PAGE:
According to Dr Chan, RCEP is a modern, comprehensive, high-quality, and mutually beneficial trade pact for all its members that will facilitate the building of the regional supply chain and commitment to liberalise 65 percent of the services sector. He also contended that the pivotal role of ASEAN in the RCEP negotiation enhances the status of the regional grouping in the world. 

Dr Chan further reiterated that the RCEP agreement also introduced a new way of approaching free trade negotiation that takes more of the members’ economic and trade diversity into account in crafting the deal. Most importantly, according to Dr Chan, the RCEP trade agreement brings all ASEAN members together in an updated unified free trade agreement with key partners, which in any way facilitates the future integration of ASEAN as a joint economic community envisioned in its charter. 

Indeed, RCEP is evidencing a ground-breaking milestone in regional economic integration and will enhance the country’s trade with other RCEP members, hastening the Philippines’ economic recovery from the COVID-19 pandemic.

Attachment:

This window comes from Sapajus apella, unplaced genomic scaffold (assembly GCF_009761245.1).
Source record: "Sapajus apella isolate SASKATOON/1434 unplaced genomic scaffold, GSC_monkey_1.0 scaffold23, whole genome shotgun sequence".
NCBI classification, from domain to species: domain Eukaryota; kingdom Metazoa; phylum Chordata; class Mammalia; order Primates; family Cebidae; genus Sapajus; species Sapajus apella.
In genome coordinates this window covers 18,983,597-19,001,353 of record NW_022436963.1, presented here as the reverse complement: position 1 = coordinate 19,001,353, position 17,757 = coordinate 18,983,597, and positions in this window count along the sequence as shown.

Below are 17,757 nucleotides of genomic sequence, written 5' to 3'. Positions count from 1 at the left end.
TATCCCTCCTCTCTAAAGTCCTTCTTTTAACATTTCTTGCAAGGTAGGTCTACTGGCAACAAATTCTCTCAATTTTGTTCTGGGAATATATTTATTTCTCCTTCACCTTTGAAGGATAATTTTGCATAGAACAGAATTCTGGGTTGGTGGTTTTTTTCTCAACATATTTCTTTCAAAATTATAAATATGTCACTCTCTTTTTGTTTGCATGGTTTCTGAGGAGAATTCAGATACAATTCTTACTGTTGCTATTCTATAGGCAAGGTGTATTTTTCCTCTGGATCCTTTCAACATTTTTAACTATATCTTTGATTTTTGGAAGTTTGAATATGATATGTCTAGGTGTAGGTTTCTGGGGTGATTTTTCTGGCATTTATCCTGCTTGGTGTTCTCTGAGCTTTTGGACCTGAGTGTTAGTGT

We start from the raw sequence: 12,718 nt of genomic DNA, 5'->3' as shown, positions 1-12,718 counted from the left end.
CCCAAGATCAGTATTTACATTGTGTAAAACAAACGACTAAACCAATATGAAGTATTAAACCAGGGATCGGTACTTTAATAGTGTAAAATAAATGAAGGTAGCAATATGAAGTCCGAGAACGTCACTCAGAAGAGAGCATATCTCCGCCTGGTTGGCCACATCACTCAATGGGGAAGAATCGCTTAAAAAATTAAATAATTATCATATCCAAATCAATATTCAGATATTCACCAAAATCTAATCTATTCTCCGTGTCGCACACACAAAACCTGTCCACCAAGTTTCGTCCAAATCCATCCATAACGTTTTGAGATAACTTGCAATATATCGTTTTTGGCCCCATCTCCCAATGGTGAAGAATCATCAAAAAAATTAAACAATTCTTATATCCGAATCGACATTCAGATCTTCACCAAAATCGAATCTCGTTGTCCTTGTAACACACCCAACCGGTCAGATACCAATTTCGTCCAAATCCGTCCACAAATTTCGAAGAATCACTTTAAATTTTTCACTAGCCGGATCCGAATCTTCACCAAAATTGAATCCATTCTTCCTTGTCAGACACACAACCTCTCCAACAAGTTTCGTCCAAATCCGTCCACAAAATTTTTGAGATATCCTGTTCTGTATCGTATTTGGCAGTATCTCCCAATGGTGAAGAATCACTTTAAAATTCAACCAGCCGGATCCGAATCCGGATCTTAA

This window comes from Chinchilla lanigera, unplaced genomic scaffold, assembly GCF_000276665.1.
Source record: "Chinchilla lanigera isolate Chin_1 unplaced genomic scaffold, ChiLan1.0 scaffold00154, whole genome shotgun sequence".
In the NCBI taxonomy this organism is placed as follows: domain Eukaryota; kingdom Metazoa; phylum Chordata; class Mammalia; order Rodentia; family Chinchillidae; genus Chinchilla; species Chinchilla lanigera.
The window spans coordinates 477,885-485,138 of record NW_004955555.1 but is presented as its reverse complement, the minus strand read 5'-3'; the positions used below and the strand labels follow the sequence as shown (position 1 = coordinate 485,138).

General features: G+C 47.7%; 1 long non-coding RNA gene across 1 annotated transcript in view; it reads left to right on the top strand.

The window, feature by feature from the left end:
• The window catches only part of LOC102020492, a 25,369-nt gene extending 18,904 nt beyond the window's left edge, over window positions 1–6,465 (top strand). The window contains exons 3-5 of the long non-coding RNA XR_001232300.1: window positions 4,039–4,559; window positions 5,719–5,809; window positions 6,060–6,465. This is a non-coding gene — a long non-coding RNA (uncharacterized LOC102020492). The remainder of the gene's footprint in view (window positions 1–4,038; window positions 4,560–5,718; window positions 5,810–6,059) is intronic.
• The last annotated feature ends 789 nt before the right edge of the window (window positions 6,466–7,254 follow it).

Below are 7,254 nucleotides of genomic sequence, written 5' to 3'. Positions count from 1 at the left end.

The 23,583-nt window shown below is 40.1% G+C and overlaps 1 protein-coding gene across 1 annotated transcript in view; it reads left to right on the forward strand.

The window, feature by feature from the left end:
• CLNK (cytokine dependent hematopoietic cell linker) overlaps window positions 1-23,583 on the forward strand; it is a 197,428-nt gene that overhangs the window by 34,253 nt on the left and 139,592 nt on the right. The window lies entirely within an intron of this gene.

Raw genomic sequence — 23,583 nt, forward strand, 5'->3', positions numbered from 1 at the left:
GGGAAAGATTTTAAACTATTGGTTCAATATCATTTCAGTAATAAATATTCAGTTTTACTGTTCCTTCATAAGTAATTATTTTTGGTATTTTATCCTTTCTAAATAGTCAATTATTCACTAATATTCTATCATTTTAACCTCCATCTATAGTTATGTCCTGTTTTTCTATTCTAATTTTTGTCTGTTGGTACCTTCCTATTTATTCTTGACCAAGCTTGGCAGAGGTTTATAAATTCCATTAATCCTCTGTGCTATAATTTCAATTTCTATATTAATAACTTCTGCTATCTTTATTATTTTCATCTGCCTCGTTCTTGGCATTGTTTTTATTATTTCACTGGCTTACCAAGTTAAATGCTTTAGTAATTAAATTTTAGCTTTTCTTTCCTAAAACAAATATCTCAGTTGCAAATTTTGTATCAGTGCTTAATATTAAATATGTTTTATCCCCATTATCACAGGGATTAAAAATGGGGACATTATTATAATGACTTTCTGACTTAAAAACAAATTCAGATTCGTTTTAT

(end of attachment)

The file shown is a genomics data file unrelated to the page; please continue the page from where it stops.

It is but imperative that the Philippine Senate ensures and guarantees the ratification of RCEP. In this regard, aside from DTI, all relevant agencies, most notably the Department of Foreign Affairs (DFA), should step up efforts and actively lobby and convince the Senate to ratify RCEP at the soonest possible time.

Undoubtedly, RCEP presents the Philippines and other ASEAN member-states with a first-time, unmatched, and extraordinary opportunity to take advantage of the vast potential and huge market RCEP has to offer. More specifically, RCEP provides a golden opportunity for the Philippines to take advantage of having access to China’s market and capital.

Source: The ASEAN Post

Prof. Anna Rosario Malindog-Uy

Prof. Anna Rosario Malindog-Uy is a Ph.D. Candidate at the Institute of South-South Cooperation and Development (ISSCAD), Peking University, Beijing, China. She is currently a director and the Vice President for External Affairs of the Asian Century Philippines Strategic Studies Institute (ACPSSI), a think tank based in Manila. She also serves as the political/geopolitical analyst of ACPSSI. Currently, she is a Senior Researcher of the South China Sea Probing Initiative (SCSPI) and a Senior Research Fellow of the Global Governance Institution (GGI). She is also the President of Techperformance Corp, an IT-based company in the Philippines. Prof. Anna Uy taught Political Science, International Relations, Development Studies, European Studies, Southeast Asia, and China Studies. She is a researcher-writer, academic, and consultant on a wide array of issues. She has worked as a consultant with the Asian Development Bank (ADB) and other local and international NGOs.